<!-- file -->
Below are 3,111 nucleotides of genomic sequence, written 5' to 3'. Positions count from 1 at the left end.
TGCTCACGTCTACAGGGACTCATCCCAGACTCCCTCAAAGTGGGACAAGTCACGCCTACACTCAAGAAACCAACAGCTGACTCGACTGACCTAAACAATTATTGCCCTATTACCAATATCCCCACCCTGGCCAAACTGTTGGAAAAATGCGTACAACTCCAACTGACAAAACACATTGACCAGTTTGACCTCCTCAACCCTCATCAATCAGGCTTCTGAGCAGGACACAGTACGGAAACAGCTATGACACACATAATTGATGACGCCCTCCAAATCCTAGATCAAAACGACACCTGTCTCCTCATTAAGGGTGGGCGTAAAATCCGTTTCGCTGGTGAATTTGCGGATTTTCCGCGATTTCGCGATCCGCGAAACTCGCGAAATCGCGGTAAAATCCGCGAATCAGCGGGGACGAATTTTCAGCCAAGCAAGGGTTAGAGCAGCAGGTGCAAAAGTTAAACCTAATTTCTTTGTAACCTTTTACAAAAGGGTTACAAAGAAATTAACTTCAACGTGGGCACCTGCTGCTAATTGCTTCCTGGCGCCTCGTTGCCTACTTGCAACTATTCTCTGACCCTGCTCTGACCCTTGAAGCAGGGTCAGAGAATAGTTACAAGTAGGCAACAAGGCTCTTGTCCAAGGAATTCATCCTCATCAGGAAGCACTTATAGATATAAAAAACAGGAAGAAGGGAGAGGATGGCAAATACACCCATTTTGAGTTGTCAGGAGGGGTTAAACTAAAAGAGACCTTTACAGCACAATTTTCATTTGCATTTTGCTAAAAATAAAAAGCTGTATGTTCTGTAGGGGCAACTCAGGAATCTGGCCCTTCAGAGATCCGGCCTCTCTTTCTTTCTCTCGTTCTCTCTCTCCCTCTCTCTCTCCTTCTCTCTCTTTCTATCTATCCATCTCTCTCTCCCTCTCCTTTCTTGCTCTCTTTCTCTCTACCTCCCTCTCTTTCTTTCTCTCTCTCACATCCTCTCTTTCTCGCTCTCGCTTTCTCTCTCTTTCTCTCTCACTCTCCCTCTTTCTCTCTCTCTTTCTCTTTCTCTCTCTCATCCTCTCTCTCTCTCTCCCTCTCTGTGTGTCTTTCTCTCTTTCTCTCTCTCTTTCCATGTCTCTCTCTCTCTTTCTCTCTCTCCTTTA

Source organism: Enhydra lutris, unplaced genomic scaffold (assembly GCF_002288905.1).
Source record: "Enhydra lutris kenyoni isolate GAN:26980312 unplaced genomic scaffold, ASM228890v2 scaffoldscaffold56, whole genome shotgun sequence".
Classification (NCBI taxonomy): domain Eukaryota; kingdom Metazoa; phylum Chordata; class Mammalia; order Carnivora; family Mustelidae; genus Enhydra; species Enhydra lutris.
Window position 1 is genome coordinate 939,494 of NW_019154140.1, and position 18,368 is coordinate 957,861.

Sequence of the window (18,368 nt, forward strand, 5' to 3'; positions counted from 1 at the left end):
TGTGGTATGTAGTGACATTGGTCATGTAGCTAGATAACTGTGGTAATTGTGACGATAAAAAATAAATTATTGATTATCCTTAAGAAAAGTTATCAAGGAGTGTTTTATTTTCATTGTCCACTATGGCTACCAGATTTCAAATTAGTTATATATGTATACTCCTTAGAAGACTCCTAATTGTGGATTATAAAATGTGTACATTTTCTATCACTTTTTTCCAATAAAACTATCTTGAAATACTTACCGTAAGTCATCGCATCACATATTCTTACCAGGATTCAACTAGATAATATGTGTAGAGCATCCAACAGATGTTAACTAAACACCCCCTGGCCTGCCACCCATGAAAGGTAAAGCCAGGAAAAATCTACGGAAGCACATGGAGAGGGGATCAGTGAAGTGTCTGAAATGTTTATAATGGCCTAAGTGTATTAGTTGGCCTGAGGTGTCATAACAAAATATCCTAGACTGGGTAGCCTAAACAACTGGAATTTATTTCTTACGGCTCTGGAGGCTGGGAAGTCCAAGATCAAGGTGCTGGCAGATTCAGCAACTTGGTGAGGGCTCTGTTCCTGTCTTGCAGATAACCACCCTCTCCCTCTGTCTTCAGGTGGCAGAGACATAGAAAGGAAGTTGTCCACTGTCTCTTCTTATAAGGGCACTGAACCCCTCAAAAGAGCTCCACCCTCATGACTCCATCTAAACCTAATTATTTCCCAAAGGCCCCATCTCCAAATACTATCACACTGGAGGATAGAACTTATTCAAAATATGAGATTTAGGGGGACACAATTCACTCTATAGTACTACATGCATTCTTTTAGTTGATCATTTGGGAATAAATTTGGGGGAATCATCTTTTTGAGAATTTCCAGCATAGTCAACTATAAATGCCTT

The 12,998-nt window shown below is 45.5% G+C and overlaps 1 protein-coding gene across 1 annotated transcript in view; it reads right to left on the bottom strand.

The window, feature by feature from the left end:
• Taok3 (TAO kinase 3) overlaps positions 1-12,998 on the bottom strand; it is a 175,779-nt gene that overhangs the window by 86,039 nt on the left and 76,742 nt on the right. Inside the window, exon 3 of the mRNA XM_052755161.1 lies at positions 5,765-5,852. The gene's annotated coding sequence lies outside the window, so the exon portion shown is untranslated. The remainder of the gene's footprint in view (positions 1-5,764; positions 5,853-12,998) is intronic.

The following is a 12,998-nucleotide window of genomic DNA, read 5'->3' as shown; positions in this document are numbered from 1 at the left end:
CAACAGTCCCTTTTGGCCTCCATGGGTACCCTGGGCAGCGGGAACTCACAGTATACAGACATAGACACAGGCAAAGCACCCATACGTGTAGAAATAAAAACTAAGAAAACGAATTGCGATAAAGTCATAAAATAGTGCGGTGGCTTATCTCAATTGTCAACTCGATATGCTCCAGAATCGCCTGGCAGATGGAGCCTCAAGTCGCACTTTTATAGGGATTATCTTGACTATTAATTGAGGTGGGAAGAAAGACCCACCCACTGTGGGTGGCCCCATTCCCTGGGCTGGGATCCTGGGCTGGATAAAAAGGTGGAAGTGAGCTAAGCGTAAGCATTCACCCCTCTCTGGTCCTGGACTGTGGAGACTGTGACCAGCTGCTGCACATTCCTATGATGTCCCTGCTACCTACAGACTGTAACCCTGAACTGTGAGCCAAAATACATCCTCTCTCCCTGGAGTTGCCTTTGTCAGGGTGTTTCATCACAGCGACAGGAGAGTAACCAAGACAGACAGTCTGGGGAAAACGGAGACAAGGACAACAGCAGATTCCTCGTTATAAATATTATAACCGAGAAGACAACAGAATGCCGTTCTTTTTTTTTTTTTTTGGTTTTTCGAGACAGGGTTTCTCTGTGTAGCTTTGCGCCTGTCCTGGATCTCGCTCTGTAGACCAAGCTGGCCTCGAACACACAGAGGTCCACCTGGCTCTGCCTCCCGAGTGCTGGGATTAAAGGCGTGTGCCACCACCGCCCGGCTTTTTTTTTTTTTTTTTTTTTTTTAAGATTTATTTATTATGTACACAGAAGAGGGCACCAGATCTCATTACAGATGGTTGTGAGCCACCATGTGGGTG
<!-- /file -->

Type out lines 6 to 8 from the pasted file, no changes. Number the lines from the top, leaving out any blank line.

Window position 1 is genome coordinate 939,494 of NW_019154140.1, and position 18,368 is coordinate 957,861.

Sequence of the window (18,368 nt, forward strand, 5' to 3'; positions counted from 1 at the left end):
TGTGGTATGTAGTGACATTGGTCATGTAGCTAGATAACTGTGGTAATTGTGACGATAAAAAATAAATTATTGATTATCCTTAAGAAAAGTTATCAAGGAGTGTTTTATTTTCATTGTCCACTATGGCTACCAGATTTCAAATTAGTTATATATGTATACTCCTTAGAAGACTCCTAATTGTGGATTATAAAATGTGTACATTTTCTATCACTTTTTTCCAATAAAACTATCTTGAAATACTTACCGTAAGTCATCGCATCACATATTCTTACCAGGATTCAACTAGATAATATGTGTAGAGCATCCAACAGATGTTAACTAAACACCCCCTGGCCTGCCACCCATGAAAGGTAAAGCCAGGAAAAATCTACGGAAGCACATGGAGAGGGGATCAGTGAAGTGTCTGAAATGTTTATAATGGCCTAAGTGTATTAGTTGGCCTGAGGTGTCATAACAAAATATCCTAGACTGGGTAGCCTAAACAACTGGAATTTATTTCTTACGGCTCTGGAGGCTGGGAAGTCCAAGATCAAGGTGCTGGCAGATTCAGCAACTTGGTGAGGGCTCTGTTCCTGTCTTGCAGATAACCACCCTCTCCCTCTGTCTTCAGGTGGCAGAGACATAGAAAGGAAGTTGTCCACTGTCTCTTCTTATAAGGGCACTGAACCCCTCAAAAGAGCTCCACCCTCATGACTCCATCTAAACCTAATTATTTCCCAAAGGCCCCATCTCCAAATACTATCACACTGGAGGATAGAACTTATTCAAAATATGAGATTTAGGGGGACACAATTCACTCTATAGTACTACATGCATTCTTTTAGTTGATCATTTGGGAATAAATTTGGGGGAATCATCTTTTTGAGAATTTCCAGCATAGTCAACTATAAATGCCTT